Police detective Lynn is only a supporting character in the Aurora Teagarden Mysteries, but she gets the defining line of the series when she exclaims, “Stop, this is excruciating!” as lead Aurora and friends try to pick apart the latest murder case. Fed up with this amateur hour crime solving, she interrupts the group and redirects their attention back to the victim, who is one of the stars of this very foul play. Strictly speaking, this twelfth Aurora Teagarden movie is not painful viewing, but I am near maxed out with this three-film premiere event.
The setting is a true crime and mystery conference, hosted by Linda (Kristen Robek), owner of a murder mystery theater. One conference highlight is a whodunit performed in part by speakers and panelists, a fun affair until someone is murdered onstage. Monica, the star, is stabbed to death during a brief blackout, and when the lights come on again, Aurora’s cousin Philip (Dylan Sloane) is holding the bloodied murder. He’s arrested on the spot, but while it’s clear to friends and family that he’s not the killer, it’s not clear who did do it.
I got a kick out of seeing the series’s most reluctant sleuths join Aurora’s Real Murders Club. Her mom, Aida (Marilu Henner), thinks she’s tagging along for a librarians’ conference and has little choice but to involve herself when her nephew gets in trouble. Aurora’s colleague, Lillian (Ellie Harvie), also can’t believe her bad luck when she arrives at the hotel to meet her online date, only to worry that he might be a suspect when he lies to the police. My favorite Aurora antagonist though is Lynn (Miranda Frigon), who is married to Arthur (Peter Benson), another police officer and, as it turns out, an RMC enthusiast. She is less than thrilled to be lending her professional skills to this little club, which she feels is an affront to her job as an actual detective. It’s taken me awhile, but I’m realizing how much pleasure I get from Frigon’s condescension and contempt.
All these forces combined don’t help the case come to a speedier conclusion though. The team find themselves chasing all sorts of leads, some of which further endanger Philip. They immediately suspect Brett, the deceased’s boyfriend, but then uncover information about his father, an unpopular real estate developer, that might point to another motive. Things get even messier when Ro catches someone sneaking back onto the crime scene and when she finds hidden connections between suspects and the victim.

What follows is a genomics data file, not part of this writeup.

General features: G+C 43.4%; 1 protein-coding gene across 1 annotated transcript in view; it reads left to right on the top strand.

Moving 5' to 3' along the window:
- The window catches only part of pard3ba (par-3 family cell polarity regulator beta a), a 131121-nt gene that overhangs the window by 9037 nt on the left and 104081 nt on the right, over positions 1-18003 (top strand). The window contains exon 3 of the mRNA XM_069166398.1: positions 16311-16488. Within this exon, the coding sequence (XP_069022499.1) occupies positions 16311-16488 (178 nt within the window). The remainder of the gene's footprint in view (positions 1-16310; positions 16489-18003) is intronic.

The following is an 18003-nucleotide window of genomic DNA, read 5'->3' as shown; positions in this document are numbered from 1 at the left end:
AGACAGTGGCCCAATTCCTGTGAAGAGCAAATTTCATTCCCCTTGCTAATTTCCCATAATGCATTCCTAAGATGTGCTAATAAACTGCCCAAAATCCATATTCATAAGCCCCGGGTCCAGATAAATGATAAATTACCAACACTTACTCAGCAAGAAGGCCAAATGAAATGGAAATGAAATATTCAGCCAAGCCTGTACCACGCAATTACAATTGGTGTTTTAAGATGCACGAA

A Very Foul Play looks to be the last Aurora Teagarden Mystery for awhile, at least until the new year. As much as I complain, I do like the new direction though. This is a cornball series held together by Cameron Bure but made enjoyable by its supporting cast. Lexa Doig and Frigon are notable for playing up their anti-Aurora characteristics. Sloane is also growing on me, the likable kid cousin figure who’s always willing to lend a hand. Niall Matter, on the other hand, hasn’t distinguished himself as Aurora’s new boyfriend. He’s an improvement over Mr. Murdoch Mysteries, who was a stronger presence but also a more patronizing one. Aurora has really dispensed with the damsel-in-distress act and is now calling the shots when it comes to her hairy, life-threatening showdowns. I won’t be disappointed to see the next batch of movies, but I’m not counting down the days until we get a new one either.
Highlight for spoilers: When it comes to Hallmark mysteries, you’re almost never wrong if you choose the most benign, unassuming guest character as your prime suspect, which in this case is Linda. Upset at everyone for getting in the way of her dreams, she decides she’ll burn them all, or at least stab, bludgeon, and frame whomever she can. She kills Monica when she learns that she was spying for Boyd, the man who was trying to ruin her theater. Of course Boyd had to go as well because obvs. No small part of the plan though was to destroy Robert, the ex who dumped her the minute he tasted success. She tries to set him up for the fall by planting a manuscript detailing the crime, but Ro foils the plan with her trusty librarian research skills and grammar software.
Dir: Martin Wood
Writer: Teena Booth, Michael Vickerman
Cast: Candace Cameron Bure, Niall Matter, Marilu Henner, Peter Benson, Lexa Doig, Miranda Frigon, Dylan Sloane, Ellie Harvie, Boyd Douglas, John Emmet Tracy, Matthew James Dowden, Kristen Robek
Time: 83 min
Country: United States
Network: Hallmark Movies and Mysteries